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Soft tissue cheek reduction is most commonly associated with the well known buccal lipectomy procedure. Through an intraoral incision in the maxillary vestibule, the encapsulated buccal fat pas is accessed by passing through the upper fibers of the buccinator muscle. Once inside its capsule, the main body of the buccal fat pad is extracted after cauterizing its pedicle base. Typical volumes per fat pad are in the 3 to 6cc range for most patients.

While the buccal lipectomy procedure removes the largest single collection of fat in the face, it is not the only defatting procedure available. Small cannula liposuction can also be done in the lower cheek area known as perioral mound liposuction. This far less recognized cheek contouring procedure removes a smaller amount of fat (1 to 2ccs) than that of the buccal lipectomy. But it  also targets a cheek area for reduction that the buccal lipectomy does not affect.

The combination of buccal lipectomy and perioral liposuction provides a dual approach that maximizes the amount of fat that can be reduced from the face to create a slimmer cheek appearance. But there remains a third and final soft tissue cheek contouring procedure…the buccinator mucosalmyectomy. (BMM)

Lying directly opposite and underneath the perioral mound area is its intraoral equivalent which consists of mucosa, fat and muscle, specifically the horizontal fibers of the buccinator muscle. Using a transcutaneous needle to identify the intraoral exact location of the overlying central perioral mound area a horizontal ellipse of mucosa is marked out just inside the corner of the mouth and staying below the parotid duct. The mucosa is excised full thickness removing a small central strip of the buccinator muscle with it.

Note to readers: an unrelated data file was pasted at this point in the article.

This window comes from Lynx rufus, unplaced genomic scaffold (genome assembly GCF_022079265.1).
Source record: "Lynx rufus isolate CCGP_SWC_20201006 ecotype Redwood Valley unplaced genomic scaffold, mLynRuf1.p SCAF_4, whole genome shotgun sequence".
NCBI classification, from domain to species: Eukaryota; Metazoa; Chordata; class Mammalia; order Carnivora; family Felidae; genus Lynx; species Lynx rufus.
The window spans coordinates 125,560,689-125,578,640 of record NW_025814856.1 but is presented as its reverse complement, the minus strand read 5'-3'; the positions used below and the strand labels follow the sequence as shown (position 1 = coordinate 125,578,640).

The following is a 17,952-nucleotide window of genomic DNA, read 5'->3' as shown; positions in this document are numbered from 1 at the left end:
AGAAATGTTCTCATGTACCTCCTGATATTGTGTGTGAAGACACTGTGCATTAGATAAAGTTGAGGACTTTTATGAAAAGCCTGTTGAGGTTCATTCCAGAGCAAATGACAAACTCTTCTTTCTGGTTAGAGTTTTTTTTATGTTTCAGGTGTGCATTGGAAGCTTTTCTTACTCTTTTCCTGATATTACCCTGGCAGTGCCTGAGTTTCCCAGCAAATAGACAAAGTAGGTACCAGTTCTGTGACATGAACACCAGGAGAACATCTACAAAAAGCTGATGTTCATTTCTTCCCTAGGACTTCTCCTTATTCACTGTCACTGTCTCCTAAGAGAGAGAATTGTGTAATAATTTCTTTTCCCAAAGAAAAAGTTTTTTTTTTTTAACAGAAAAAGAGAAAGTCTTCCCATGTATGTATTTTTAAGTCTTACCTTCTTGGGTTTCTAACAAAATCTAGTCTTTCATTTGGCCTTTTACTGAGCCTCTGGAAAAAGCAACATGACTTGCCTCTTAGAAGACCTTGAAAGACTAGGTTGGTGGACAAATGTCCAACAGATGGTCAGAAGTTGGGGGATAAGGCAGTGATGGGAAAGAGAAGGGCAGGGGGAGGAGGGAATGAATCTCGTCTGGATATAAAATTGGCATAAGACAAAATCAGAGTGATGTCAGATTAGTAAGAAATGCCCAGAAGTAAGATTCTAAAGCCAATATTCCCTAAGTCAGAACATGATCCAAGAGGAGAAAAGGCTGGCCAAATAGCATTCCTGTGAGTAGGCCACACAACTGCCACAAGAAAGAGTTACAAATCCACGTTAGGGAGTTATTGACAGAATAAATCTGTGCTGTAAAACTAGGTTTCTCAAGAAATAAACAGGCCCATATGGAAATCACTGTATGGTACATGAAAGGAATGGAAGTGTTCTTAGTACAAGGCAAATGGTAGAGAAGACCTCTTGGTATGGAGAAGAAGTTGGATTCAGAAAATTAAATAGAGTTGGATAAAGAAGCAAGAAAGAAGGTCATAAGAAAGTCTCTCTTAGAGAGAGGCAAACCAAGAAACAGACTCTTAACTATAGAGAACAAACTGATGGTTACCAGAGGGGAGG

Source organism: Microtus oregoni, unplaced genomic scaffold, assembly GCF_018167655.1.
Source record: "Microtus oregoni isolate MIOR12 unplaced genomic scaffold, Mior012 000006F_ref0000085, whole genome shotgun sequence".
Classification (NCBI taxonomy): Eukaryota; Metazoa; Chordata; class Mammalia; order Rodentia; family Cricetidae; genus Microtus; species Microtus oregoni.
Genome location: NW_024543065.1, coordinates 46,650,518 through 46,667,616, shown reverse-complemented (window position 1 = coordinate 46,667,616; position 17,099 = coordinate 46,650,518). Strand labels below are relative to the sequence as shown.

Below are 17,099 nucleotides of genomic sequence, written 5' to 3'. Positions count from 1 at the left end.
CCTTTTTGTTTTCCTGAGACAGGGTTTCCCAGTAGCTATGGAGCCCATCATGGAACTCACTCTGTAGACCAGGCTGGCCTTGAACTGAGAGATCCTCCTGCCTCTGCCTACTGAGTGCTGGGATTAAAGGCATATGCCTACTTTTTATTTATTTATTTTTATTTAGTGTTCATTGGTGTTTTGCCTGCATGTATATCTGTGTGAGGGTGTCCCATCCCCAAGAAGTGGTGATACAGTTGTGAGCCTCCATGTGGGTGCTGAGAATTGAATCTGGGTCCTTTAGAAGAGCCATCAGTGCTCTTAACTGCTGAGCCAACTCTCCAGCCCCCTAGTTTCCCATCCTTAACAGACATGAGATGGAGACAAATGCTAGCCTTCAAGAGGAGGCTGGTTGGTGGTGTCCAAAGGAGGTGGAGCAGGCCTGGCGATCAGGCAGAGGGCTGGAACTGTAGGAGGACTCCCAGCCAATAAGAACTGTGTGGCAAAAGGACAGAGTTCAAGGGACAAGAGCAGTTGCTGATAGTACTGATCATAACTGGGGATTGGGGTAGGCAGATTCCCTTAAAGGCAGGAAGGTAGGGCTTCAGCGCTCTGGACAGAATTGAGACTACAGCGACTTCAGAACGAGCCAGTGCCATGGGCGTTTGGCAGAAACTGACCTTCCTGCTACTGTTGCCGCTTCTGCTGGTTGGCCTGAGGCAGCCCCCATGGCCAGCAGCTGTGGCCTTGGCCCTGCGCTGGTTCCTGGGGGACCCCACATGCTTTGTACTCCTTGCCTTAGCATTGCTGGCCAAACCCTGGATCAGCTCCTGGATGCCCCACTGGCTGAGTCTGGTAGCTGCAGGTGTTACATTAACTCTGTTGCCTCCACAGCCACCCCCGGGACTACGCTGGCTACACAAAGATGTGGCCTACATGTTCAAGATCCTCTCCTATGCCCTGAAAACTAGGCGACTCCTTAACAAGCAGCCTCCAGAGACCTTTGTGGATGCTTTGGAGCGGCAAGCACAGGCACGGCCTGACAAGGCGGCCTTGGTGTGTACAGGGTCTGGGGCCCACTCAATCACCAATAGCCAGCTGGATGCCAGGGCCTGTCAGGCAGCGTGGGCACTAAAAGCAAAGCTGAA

The mucosa is then closed with a single layer of resorbable suture. This adds to the overlying  perioral liposuction effect and pulls the lower cheek a little further inward.

The buccinator muscle originates from the alveolar processes of the upper and lower jaw and extends horizontally to converge near the mouth corners. As the horizontal fibers get close to the corner of the mouth the fibers start to overlap (superior and inferior overlap the central fibers) and it thickens the muscular layer. By removing the thick mucosa and its attached fat with a small amount of the buccinator muscle (not full thickness), the area of the cheeks at the level of the mouth moves more inward. This is a complementary effect to that of the perioral liposuction.

Because only a small amount of buccinator muscle it causes no muscular dysfunction or deficit. By adding this small procedure to that of buccal lipectomy and perioral liposuction, a triple approach to soft tissue cheek contouring is done which achyves the maximal effect possible.

Dr. Barry Eppley

Indianapolis, Indiana

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